PPP and SLIP Protocols

Before the globalization of wireless networks, the majority of people in the world, who didn’t have lines (cable or Ethernet) linked directly to the Internet, had to use telephone lines, the most widely used network back in the day, to connect to the Internet. But how does it work? This connection is made using a modem, a device capable of converting digital data from the computer into analog signals and that can circulate on telephone lines by amplitude or frequency modulation, in the same way as voice when you use the telephone. Considering that only two computers are communicating and the speed of a telephone line is slow in comparison to that of a local network, it is necessary to use a protocol enabling standard communication between the different machines using a modem. It is also important not to overload the telephone line. These protocols are called modem protocols.

Via a standard telephone line, a maximum of two computers can communicate using a modem, in the same way that it is impossible to call two people simultaneously using the same telephone line. This is, thus, called a point to point link, meaning a link between two machines reduced to its most simple expression. In this exchange, there is no need to share the line between several machines as each one speaks and responds in turn:

As such, many modem protocols have been developed. The first of them allowed for a single transmission of data between two machines, then some of them were equipped with error control. With the growth of the Internet, many were equipped with the ability to address machines. As a result, there are now two main modem protocols: SLIP, an old protocol that is low in controls; and PPP, the most widely used protocol for accessing the Internet via a modem and that authorizes addressing machines.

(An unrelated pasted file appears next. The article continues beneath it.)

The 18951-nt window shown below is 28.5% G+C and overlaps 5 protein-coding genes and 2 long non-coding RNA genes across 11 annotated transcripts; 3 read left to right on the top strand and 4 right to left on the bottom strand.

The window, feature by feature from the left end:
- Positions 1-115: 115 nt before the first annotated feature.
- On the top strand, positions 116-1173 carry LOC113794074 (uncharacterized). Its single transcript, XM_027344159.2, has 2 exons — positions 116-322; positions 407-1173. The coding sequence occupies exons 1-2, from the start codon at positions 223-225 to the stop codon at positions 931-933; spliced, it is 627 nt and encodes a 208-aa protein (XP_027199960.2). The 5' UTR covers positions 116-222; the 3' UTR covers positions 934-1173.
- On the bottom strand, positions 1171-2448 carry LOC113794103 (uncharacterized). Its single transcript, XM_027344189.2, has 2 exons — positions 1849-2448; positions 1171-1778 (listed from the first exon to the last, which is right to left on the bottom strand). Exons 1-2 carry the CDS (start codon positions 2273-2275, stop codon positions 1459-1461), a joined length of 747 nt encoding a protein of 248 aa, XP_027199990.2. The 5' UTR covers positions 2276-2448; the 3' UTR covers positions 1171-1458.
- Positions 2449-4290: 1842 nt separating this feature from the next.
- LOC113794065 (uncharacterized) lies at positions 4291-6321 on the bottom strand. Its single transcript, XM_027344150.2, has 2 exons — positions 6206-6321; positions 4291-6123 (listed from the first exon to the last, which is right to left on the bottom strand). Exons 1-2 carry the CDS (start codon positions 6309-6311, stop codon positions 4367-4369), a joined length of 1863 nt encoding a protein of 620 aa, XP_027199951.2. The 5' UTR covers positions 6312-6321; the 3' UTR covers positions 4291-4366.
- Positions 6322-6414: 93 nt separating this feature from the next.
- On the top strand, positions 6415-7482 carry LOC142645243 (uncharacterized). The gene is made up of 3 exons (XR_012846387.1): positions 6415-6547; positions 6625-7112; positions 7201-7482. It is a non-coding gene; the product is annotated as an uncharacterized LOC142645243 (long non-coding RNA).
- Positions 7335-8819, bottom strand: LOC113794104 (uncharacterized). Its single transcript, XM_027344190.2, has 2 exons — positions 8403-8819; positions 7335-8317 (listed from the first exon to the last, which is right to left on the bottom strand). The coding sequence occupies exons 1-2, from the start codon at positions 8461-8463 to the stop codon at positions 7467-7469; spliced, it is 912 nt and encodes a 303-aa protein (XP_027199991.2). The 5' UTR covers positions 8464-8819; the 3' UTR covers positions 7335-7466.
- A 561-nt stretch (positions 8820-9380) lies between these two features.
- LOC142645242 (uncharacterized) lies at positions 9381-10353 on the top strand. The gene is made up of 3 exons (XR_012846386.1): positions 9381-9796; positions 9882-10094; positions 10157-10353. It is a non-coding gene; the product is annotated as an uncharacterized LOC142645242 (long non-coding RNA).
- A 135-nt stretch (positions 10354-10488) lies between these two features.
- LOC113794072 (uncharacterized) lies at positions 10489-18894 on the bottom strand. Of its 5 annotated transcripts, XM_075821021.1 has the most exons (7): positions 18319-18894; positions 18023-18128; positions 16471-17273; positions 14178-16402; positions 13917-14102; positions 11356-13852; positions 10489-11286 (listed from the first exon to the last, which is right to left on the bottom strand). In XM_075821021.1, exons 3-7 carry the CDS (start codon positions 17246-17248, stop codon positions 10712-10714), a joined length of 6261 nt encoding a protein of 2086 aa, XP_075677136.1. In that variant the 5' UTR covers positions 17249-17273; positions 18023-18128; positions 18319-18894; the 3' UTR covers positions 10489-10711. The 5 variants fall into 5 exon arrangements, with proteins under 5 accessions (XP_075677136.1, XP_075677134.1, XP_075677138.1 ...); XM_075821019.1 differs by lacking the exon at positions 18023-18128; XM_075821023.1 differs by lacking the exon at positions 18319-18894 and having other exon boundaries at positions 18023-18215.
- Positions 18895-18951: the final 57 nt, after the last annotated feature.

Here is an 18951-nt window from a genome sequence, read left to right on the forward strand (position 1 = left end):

The SLIP Protocol

SLIP means Serial Line Internet Protocol. SLIP is the result of the integration of modem protocols prior to the suite of TCP/IP protocols. It is a simple Internet link protocol conducting neither address nor error control, which is the reason why it became quickly obsolete in comparison to PPP.

Data transmission with SLIP is very simple: this protocol sends a frame composed only of data to be sent followed by an end of transmission character (i.e. the END character, the ASCII code 192). A SLIP frame looks like this:

Data to be transmitted END

The PPP Protocol

What is “PPP Protocol”? PPP means Point to Point Protocol. Advantages of “PPP Protocol” include that it is a much more developed protocol than SLIP, as it can transfer additional data and is better suited to data transmission over the Internet. (The addition of data in a frame is mainly due to the increase in bandwidth).

In reality, PPP is a collection of three protocols:

  • A datagram encapsulation protocol.
  • An LCP, or Link Control Protocol, enabling testing and communication configuration.
  • A collection of NCPs, or Network Control Protocols, allowing integration control of PPP within the protocols of the upper layers.

Data encapsulated in a PPP frame is called a packet. These packets are generally datagrams, but they can also be different (hence the specific designation of packet instead of datagram). As such, one field of the frame is reserved for the type of protocol to which the packet belongs. A PPP frame looks like this:

Protocol (1-2 bytes) Data to be transmitted Padding data

The padding data is used to adapt the length of the frame for certain protocols.

A PPP session takes place as follows:

  • Upon connection, an LCP packet is sent.
  • In the event of an authentication request from the server, a packet relating to an authentication protocol may be sent, namely. </bold>PAP (Password Authentication Protocol), CHAP (Challenge Handshake Authentication Protocol), or Kerberos.
  • Once the communication is established, PPP sends configuration information using the NCP protocol.
  • Datagrams to be sent are transmitted as packets.
  • Upon disconnection, an LCP packet is sent to end the session.

Image: © Martial Red - Shutterstock.com/Unsplash

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